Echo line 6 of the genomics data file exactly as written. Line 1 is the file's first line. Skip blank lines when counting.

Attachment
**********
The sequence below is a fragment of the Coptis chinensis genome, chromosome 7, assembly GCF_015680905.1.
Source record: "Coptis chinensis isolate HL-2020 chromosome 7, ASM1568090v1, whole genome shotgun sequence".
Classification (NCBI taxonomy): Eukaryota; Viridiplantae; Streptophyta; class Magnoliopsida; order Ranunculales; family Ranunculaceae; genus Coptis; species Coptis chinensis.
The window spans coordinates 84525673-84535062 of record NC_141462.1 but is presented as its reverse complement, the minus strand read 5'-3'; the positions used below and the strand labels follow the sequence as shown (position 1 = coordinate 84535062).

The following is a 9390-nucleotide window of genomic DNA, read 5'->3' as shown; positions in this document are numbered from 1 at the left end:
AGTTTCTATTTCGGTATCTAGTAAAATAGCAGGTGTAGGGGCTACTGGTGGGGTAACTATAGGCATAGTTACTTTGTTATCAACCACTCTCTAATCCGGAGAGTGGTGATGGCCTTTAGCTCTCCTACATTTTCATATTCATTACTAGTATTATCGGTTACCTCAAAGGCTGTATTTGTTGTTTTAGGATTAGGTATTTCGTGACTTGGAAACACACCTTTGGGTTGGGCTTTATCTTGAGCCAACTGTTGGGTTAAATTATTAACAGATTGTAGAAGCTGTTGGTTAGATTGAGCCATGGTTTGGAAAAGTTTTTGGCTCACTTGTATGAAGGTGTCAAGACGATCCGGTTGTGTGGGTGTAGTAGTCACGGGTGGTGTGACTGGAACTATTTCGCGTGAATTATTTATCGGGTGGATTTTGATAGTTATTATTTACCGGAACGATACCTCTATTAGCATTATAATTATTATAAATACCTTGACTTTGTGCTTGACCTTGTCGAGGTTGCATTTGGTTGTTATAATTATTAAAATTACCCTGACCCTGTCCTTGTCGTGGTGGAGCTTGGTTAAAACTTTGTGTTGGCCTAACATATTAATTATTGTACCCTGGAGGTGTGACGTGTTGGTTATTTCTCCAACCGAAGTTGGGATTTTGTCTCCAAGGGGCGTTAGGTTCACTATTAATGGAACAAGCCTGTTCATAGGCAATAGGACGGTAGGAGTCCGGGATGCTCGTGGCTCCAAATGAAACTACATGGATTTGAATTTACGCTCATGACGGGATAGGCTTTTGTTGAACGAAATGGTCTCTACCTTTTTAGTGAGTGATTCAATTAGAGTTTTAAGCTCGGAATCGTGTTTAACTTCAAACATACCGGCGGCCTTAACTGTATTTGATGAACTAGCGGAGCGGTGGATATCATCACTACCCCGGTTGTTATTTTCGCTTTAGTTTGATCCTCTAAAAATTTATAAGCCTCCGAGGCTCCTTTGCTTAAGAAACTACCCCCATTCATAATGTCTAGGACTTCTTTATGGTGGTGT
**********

AGTTTCTATTTCGGTATCTAGTAAAATAGCAGGTGTAGGGGCTACTGGTGGGGTAACTATAGGCATAGTTACTTTGTTATCAACCACTCTCTAATCCGGAGAGTGGTGATGGCCTTTAGCTCTCCTACATTTTCATATTCATTACTAGTATTATCGGTTACCTCAAAGGCTGTATTTGTTGTTTTAGGATTAGGTATTTCGTGACTTGGAAACACACCTTTGGGTTGGGCTTTATCTTGAGCCAACTGTTGGGTTAAATTATTAACAGATTGTAGAAGCTGTTGGTTAGATTGAGCCATGGTTTGGAAAAGTTTTTGGCTCACTTGTATGAAGGTGTCAAGACGATCCGGTTGTGTGGGTGTAGTAGTCACGGGTGGTGTGACTGGAACTATTTCGCGTGAATTATTTATCGGGTGGATTTTGATAGTTATTATTTACCGGAACGATACCTCTATTAGCATTATAATTATTATAAATACCTTGACTTTGTGCTTGACCTTGTCGAGGTTGCATTTGGTTGTTATAATTATTAAAATTACCCTGACCCTGTCCTTGTCGTGGTGGAGCTTGGTTAAAACTTTGTGTTGGCCTAACATATTAATTATTGTACCCTGGAGGTGTGACGTGTTGGTTATTTCTCCAACCGAAGTTGGGATTTTGTCTCCAAGGGGCGTTAGGTTCACTATTAATGGAACAAGCCTGTTCATAGGCAATAGGACGGTAGGAGTCCGGGATGCTCGTGGCTCCAAATGAAACTACATGGATTTGAATTTACGCTCATGACGGGATAGGCTTTTGTTGAACGAAATGGTCTCTACCTTTTTAGTGAGTGATTCAATTAGAGTTTTAAGCTCGGAATCGTGTTTAACTTCAAACATACCGGCGGCCTTAACTGTATTTGATGAACTAGCGGAGCGGTGGATATCATCACTACCCCGGTTGTTATTTTCGCTTTAGTTTGATCCTCTAAAAATTTATAAGCCTCCGAGGCTCCTTTGCTTAAGAAACTACCCCCATTCATAATGTCTAGGACTTCTTTATGGTGGTGT